Coming up on Connections: Thursday, June 25

Jun 25, 2020

Credit Centers for Disease Control and Prevention

First hour: Why New Zealand has been so effective in crushing the coronavirus

Second hour: The future of choirs and singing during the pandemic

Why have some countries been so effective at crushing the coronavirus, while the United States has plateaued? We get perspective from guests with roots in New Zealand, which has been perhaps the most successful country in the world during the pandemic. They discuss cultural differences that have played into responses to COVID-19. Our guests:

  • Mike Johansson, New Zealand native, social media strategist, and senior lecturer of communication at RIT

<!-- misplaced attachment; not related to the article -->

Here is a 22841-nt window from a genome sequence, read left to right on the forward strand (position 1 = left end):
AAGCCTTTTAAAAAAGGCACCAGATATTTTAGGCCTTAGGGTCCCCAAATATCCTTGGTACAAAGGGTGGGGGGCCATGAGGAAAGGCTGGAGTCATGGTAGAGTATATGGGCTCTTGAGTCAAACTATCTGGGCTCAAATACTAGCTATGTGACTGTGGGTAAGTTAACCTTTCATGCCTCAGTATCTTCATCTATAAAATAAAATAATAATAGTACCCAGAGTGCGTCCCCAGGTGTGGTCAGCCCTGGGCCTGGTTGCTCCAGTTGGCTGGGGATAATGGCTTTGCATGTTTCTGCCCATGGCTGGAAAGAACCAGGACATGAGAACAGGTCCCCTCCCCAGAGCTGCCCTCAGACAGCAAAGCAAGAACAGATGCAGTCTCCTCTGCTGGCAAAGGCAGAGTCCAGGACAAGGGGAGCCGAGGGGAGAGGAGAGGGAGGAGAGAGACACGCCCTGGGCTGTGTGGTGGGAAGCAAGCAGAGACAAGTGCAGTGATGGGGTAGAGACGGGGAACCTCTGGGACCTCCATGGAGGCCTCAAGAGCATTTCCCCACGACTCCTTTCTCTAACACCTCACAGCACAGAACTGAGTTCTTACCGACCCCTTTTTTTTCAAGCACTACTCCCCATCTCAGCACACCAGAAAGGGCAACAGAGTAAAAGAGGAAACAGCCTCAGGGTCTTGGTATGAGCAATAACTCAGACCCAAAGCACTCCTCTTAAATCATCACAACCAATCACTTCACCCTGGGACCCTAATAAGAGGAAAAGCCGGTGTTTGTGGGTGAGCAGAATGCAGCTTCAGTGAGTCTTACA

• Chris Thomas, partner with Nixon Peabody whose family has roots in New Zealand

Then in our second hour, when will it be safe to sing together again? It’s a question the New York Times asked earlier this month when reporting on how choirs have been linked to several coronavirus outbreaks. Scientific research shows that COVID-19 is primarily transmitted through respiratory droplets. When singers project in performance settings, they may unwittingly spread the virus, if infected. There have been conflicting messages across the globe about the risk of singing during the pandemic. This hour, we discuss what the data shows and how local and national groups are adapting, both in the short and long term. Our guests:

  • Lee Wright, director of music ministry at Downtown United Presbyterian Church, and founder artistic director of First Inversion choral ensemble
  • Janet Galván, professor of performance studies, and director of choral activities and conducting at Ithaca College
  • Dr. Scott Stratton-Smith, family medicine specialist with Rochester Regional Health
  • Brenda Tremblay, host for WXXI's Classical 91.5, and member of a local choir